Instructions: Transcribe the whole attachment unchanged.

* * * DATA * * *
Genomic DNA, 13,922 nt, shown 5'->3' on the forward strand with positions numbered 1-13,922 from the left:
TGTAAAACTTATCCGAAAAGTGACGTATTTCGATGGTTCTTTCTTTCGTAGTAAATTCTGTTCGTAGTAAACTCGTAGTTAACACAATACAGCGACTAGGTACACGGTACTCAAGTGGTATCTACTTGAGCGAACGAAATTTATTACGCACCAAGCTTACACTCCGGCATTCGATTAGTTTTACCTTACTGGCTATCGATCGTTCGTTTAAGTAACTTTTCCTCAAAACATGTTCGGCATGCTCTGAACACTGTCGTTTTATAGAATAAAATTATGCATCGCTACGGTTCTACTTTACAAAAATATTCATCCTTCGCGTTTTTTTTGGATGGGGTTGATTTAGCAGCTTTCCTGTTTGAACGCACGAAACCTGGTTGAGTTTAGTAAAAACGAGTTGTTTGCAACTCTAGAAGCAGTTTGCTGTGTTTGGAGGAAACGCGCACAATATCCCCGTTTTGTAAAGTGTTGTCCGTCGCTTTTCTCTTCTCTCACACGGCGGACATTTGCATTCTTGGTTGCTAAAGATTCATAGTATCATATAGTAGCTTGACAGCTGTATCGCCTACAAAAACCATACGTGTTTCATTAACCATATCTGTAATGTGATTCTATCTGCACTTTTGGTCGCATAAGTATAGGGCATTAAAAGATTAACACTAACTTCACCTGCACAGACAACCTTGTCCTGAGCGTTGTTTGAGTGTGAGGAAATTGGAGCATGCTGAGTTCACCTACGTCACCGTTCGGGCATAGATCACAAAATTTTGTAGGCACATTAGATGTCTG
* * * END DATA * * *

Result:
Genomic DNA, 13,922 nt, shown 5'->3' on the forward strand with positions numbered 1-13,922 from the left:
TGTAAAACTTATCCGAAAAGTGACGTATTTCGATGGTTCTTTCTTTCGTAGTAAATTCTGTTCGTAGTAAACTCGTAGTTAACACAATACAGCGACTAGGTACACGGTACTCAAGTGGTATCTACTTGAGCGAACGAAATTTATTACGCACCAAGCTTACACTCCGGCATTCGATTAGTTTTACCTTACTGGCTATCGATCGTTCGTTTAAGTAACTTTTCCTCAAAACATGTTCGGCATGCTCTGAACACTGTCGTTTTATAGAATAAAATTATGCATCGCTACGGTTCTACTTTACAAAAATATTCATCCTTCGCGTTTTTTTTGGATGGGGTTGATTTAGCAGCTTTCCTGTTTGAACGCACGAAACCTGGTTGAGTTTAGTAAAAACGAGTTGTTTGCAACTCTAGAAGCAGTTTGCTGTGTTTGGAGGAAACGCGCACAATATCCCCGTTTTGTAAAGTGTTGTCCGTCGCTTTTCTCTTCTCTCACACGGCGGACATTTGCATTCTTGGTTGCTAAAGATTCATAGTATCATATAGTAGCTTGACAGCTGTATCGCCTACAAAAACCATACGTGTTTCATTAACCATATCTGTAATGTGATTCTATCTGCACTTTTGGTCGCATAAGTATAGGGCATTAAAAGATTAACACTAACTTCACCTGCACAGACAACCTTGTCCTGAGCGTTGTTTGAGTGTGAGGAAATTGGAGCATGCTGAGTTCACCTACGTCACCGTTCGGGCATAGATCACAAAATTTTGTAGGCACATTAGATGTCTG